A plan to add more than 300 housing units at the Blue Spruce Farm subdivision was met with an emotional response from the public Tuesday during a Westbrook Planning Board workshop.

The project, developed by Risbara Bros. Construction of Scarborough, would be a much larger second phase of the subdivision that began last year on the former Clarke Farm, where most of the 189 units of one- and two-bedroom apartments and single-family homes are already constructed.

The developer is under contract to purchase 42 additional acres to the west, a mostly wooded area that would be accessed from Prospect Street stemming from Saco Street, and Blue Spruce Farm Road on the Phase 1 parcel. The 42 acres are multiple parcels owned by Daniel Chick and a firm under the name of the Westbrook Land Co.

A number of residents, most of whom live nearby, fear the impact that such a large project could bring to the area, with most of the concerns focused on schools that are already at capacity and the added traffic to a strained area.

“They’re going to ruin the city. What you’re doing is wrong,” said Westbrook resident Cliff Plummer.

The plans for Phase 1 include 20, 12-unit apartment buildings and a mix of homes and condominium units. Also included are commercial spaces allowing for a store or coffee shop, a gym for residents of the development, a half-court basketball court and a dog park. Risbara is also proposing 40 condominium units and 13 single-family homes.

Nancy St. Clair, of the engineering firm working on the development, presented the sketch plan to the Planning Board Tuesday.

Meredith Tardif, who lives on nearby Middle Street, said the numbers used by Risbara to describe the impact on the Westbrook school system are “misleading.” Projections made by Portland-based Planning Decisions estimate 26-44 school-aged children would come from the first phase, which Risbara said is on par.

Rocco Risbara said Tuesday that there are 10 school-aged children and 10 toddlers currently living in the subdivision.

“All of our elementary schools are at capacity,” Tardif said, urging the city to conduct its own population study.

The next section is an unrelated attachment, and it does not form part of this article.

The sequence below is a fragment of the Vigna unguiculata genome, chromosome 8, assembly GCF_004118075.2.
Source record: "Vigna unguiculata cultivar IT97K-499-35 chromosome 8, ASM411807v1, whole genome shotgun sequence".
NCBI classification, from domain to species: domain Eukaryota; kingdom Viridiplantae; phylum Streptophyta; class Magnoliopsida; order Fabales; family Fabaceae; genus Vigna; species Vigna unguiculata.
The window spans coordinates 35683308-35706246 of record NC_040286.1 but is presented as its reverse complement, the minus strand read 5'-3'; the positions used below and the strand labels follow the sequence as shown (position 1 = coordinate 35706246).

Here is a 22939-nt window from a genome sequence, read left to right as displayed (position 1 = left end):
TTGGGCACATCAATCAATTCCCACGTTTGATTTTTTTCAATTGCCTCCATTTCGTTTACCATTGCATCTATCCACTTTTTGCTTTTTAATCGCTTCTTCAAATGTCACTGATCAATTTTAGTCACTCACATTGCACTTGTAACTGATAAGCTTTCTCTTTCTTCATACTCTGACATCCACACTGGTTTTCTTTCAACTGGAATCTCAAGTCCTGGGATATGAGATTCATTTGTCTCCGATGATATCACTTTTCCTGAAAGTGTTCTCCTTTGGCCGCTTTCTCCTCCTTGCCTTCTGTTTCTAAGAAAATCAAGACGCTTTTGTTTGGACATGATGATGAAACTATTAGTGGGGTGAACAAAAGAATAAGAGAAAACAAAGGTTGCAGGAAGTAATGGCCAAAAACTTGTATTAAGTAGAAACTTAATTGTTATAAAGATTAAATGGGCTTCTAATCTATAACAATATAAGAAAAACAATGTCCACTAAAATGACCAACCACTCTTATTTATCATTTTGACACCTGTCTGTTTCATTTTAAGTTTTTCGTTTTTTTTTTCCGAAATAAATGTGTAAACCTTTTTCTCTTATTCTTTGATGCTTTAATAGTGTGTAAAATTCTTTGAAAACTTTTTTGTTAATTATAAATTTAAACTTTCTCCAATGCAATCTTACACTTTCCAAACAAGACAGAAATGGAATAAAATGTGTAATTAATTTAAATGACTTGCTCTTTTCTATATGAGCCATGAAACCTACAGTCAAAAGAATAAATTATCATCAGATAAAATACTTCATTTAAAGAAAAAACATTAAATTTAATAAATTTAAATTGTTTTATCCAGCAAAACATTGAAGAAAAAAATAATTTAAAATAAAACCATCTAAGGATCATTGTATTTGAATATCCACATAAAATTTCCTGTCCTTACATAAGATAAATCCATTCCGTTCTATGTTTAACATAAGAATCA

Risbara said Planning Decisions is working on projections for Phase 2.

“The question about school impact is a legitimate concern, but the facts simply don’t support the myth that this type of housing is going to significantly impact the school,” he said in an email Wednesday.

Another Middle Street resident, Flynn Ross, said that combined with the nearby Westbrook Pointe apartments, which is 179 units, there will be a “tremendous burdon on just one school,” Saccarappa Elementary School.

The Westbrook School Department is planning an expansion project for both Saccarappa and Westbrook Middle School, but may be relooking at the number of classrooms being added at Saccarappa based on the new Risbara plan. The current plan calls for 12 new classrooms.

Roughly 40 people attended the meeting Tuesday night, which was designed to provide comments for the developers.

Risbara said Wednesday that he and his brothers were “insulted” by some of the comments made Tuesday night, including one that referred to the design as an “architectural abortion.” But he also said that they received some constructive feedback, especially from Planning Board members.

But, Risbara said, “I don’t see how providing good quality, basically affordable housing, in a market that needs it, is ruining the city.”

Rents established for the one-bedroom apartments in Phase 1 are $1,150 and $1,400 for the two-bedroom apartments. Nearly all the apartments completed are rented, and almost all of the 52 house lots in Phase 1 have been sold.

Some residents, however, were emotional about the issue. Applause followed many comments that criticized the existing project. Many people also referred to the potential project coming forward at the Twin Falls golf course across Spring Street.

Resident Chris Gale was visably upset while commenting on the project. He said the land is beautiful and full of wildlife.

Risbara said associated traffic improvements needed for the areas surrounding the development, which will be decided by the state, will be paid for by the company.

The Planning Board scheduled a property site walk on Saturday, July 16, at 9 a.m., which is open to the public.

Peggy Quinlin, a Westbrook resident for 42 years, asked if Risbara was considering putting “an abstinence clause” in leases, referring to the impact on schools.

“Please think about what you’re doing,” she said.

Nancy St. Clair from the Risbara development team presented plans Tuesday for phase two of Blue Spruce Farm, which include 308 new housing units. The plans illicited a passionate response from residents.

A sketch plan showing Blue Spruce Farm Phase 2, on the left, along with the existing Phase 1 development that is under way off Spring Street.

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